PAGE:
Humans are social creatures. (And kids especially.) So while it is in our whole society’s best interest for us to be physically distant from friends and family right now, it’s hard. Here are some fun ideas for interacting with others … from a safe distance. 

  • Check out your neighborhood’s Facebook parent group. Lots of people are coming up with creative ways to connect our kids while school is out. For example, more than 30 neighbors in the Foster Powell area commented on a thread on where kids could spot shamrocks on St. Patrick’s Day. Try something similar with your own neighborhood group. Other ideas could be neighborhood wide I spy games or scavenger hunts.
  • Spread Kindness. Send your kids into the yard to find rocks, then wash them up and paint them. On your next walk around the neighborhood drop them where other kids might find them. (Of course, wash those hands!) And go next level by posting hints to where rocks are hidden on the Facebook group NW Rocks.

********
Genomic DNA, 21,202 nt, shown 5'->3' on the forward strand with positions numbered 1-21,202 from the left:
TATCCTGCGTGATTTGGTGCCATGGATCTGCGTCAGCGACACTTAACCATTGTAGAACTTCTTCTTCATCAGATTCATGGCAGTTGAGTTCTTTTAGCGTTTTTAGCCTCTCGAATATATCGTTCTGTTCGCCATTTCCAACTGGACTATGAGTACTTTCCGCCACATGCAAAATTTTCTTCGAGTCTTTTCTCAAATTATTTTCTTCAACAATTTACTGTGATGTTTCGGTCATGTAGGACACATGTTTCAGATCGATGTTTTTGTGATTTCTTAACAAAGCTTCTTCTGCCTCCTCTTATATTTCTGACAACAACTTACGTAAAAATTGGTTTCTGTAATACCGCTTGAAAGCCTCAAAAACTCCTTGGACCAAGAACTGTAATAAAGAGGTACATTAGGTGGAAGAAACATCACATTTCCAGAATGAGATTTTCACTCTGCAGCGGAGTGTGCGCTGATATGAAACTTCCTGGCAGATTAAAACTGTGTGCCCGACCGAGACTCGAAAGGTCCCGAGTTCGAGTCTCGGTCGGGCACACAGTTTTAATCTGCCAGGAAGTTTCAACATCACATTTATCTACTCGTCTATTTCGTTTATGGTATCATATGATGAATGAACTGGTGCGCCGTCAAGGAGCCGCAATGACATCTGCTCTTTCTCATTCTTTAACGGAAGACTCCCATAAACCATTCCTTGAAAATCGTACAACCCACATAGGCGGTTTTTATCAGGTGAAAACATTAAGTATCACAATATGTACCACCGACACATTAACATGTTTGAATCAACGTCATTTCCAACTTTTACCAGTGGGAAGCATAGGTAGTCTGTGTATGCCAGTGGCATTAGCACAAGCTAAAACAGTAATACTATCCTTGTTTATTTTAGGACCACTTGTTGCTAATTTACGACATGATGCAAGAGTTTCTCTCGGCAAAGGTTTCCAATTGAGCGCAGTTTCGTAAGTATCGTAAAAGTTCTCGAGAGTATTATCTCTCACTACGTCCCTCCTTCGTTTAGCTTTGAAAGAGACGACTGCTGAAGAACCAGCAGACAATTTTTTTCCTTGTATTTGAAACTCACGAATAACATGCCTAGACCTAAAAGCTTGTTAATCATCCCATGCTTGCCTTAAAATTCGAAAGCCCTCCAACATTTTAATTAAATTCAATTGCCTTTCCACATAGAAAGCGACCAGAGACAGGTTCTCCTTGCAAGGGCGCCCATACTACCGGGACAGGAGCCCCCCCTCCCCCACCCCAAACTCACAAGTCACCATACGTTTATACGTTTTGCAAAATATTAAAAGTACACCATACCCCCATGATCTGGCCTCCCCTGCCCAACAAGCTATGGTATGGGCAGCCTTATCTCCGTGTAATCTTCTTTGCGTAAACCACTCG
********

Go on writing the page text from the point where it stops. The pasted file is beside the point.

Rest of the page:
• Spruce up the sidewalk. Let your children draw pictures or write messages to neighborhood friends on the sidewalk with chalk. Or have them sketch out hopscotch courses or mazes for other kids to walk through.
  •  Find a penpal. This old tradition is trending in light of COVID-19. Interested in being matched with a penpal? Send your first name (or family name if letter-writing as a family), age(s), city and state and gender pronouns to Please note, kids under age 18 must be submitted by a parent or guardian and will only be paired with other minors. Family units will be paired with family units.
  • FaceTime dance parties. Dial up your kid’s bestie, blast some music and let them boogie down together. 
  • Watch together. Miss going to movie theaters? The Google Chrome extension Netflix Party lets you host long-distance watch parties of TV shows and movies.

Denise Castañon
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